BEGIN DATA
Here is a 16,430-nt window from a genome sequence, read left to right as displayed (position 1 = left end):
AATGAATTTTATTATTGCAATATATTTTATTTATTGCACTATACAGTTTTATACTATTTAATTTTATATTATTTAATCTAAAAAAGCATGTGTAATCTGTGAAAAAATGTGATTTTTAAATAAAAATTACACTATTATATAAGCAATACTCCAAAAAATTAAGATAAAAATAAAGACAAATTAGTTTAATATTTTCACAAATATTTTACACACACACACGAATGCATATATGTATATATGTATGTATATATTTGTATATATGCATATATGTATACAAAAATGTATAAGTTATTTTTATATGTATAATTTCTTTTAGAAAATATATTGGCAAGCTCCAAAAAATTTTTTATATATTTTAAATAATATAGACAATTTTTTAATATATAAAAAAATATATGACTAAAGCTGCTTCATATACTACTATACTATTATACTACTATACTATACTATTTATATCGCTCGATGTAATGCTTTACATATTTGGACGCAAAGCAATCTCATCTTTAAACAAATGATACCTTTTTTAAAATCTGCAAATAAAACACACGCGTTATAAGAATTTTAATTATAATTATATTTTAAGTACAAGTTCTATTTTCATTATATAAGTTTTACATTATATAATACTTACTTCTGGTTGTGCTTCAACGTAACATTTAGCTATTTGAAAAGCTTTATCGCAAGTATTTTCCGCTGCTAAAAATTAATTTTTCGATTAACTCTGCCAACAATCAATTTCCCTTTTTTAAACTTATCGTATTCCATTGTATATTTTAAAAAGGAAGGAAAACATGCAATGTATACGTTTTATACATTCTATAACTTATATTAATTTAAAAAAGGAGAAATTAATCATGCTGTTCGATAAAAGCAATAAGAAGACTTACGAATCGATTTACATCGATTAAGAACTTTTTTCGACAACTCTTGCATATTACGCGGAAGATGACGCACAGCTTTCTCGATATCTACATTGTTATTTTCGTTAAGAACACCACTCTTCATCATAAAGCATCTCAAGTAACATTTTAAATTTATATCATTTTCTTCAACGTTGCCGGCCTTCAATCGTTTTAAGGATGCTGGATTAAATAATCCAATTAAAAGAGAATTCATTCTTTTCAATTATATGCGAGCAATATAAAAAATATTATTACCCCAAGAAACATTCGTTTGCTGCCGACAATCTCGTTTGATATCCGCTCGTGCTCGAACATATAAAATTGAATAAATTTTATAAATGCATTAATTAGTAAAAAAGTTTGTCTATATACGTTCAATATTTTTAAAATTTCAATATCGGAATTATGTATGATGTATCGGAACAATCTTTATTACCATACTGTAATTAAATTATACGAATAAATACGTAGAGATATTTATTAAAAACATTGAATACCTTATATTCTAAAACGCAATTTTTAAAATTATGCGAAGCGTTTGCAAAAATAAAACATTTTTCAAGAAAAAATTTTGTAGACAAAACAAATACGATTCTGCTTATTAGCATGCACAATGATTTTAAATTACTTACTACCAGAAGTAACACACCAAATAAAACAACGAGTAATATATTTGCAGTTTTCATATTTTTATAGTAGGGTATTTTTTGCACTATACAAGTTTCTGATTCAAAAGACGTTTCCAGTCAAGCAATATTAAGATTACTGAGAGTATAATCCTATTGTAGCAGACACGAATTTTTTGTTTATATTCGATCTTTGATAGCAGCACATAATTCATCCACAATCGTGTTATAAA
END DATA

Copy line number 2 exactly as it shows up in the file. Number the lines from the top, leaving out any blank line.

AATGAATTTTATTATTGCAATATATTTTATTTATTGCACTATACAGTTTTATACTATTTAATTTTATATTATTTAATCTAAAAAAGCATGTGTAATCTGTGAAAAAATGTGATTTTTAAATAAAAATTACACTATTATATAAGCAATACTCCAAAAAATTAAGATAAAAATAAAGACAAATTAGTTTAATATTTTCACAAATATTTTACACACACACACGAATGCATATATGTATATATGTATGTATATATTTGTATATATGCATATATGTATACAAAAATGTATAAGTTATTTTTATATGTATAATTTCTTTTAGAAAATATATTGGCAAGCTCCAAAAAATTTTTTATATATTTTAAATAATATAGACAATTTTTTAATATATAAAAAAATATATGACTAAAGCTGCTTCATATACTACTATACTATTATACTACTATACTATACTATTTATATCGCTCGATGTAATGCTTTACATATTTGGACGCAAAGCAATCTCATCTTTAAACAAATGATACCTTTTTTAAAATCTGCAAATAAAACACACGCGTTATAAGAATTTTAATTATAATTATATTTTAAGTACAAGTTCTATTTTCATTATATAAGTTTTACATTATATAATACTTACTTCTGGTTGTGCTTCAACGTAACATTTAGCTATTTGAAAAGCTTTATCGCAAGTATTTTCCGCTGCTAAAAATTAATTTTTCGATTAACTCTGCCAACAATCAATTTCCCTTTTTTAAACTTATCGTATTCCATTGTATATTTTAAAAAGGAAGGAAAACATGCAATGTATACGTTTTATACATTCTATAACTTATATTAATTTAAAAAAGGAGAAATTAATCATGCTGTTCGATAAAAGCAATAAGAAGACTTACGAATCGATTTACATCGATTAAGAACTTTTTTCGACAACTCTTGCATATTACGCGGAAGATGACGCACAGCTTTCTCGATATCTACATTGTTATTTTCGTTAAGAACACCACTCTTCATCATAAAGCATCTCAAGTAACATTTTAAATTTATATCATTTTCTTCAACGTTGCCGGCCTTCAATCGTTTTAAGGATGCTGGATTAAATAATCCAATTAAAAGAGAATTCATTCTTTTCAATTATATGCGAGCAATATAAAAAATATTATTACCCCAAGAAACATTCGTTTGCTGCCGACAATCTCGTTTGATATCCGCTCGTGCTCGAACATATAAAATTGAATAAATTTTATAAATGCATTAATTAGTAAAAAAGTTTGTCTATATACGTTCAATATTTTTAAAATTTCAATATCGGAATTATGTATGATGTATCGGAACAATCTTTATTACCATACTGTAATTAAATTATACGAATAAATACGTAGAGATATTTATTAAAAACATTGAATACCTTATATTCTAAAACGCAATTTTTAAAATTATGCGAAGCGTTTGCAAAAATAAAACATTTTTCAAGAAAAAATTTTGTAGACAAAACAAATACGATTCTGCTTATTAGCATGCACAATGATTTTAAATTACTTACTACCAGAAGTAACACACCAAATAAAACAACGAGTAATATATTTGCAGTTTTCATATTTTTATAGTAGGGTATTTTTTGCACTATACAAGTTTCTGATTCAAAAGACGTTTCCAGTCAAGCAATATTAAGATTACTGAGAGTATAATCCTATTGTAGCAGACACGAATTTTTTGTTTATATTCGATCTTTGATAGCAGCACATAATTCATCCACAATCGTGTTATAAA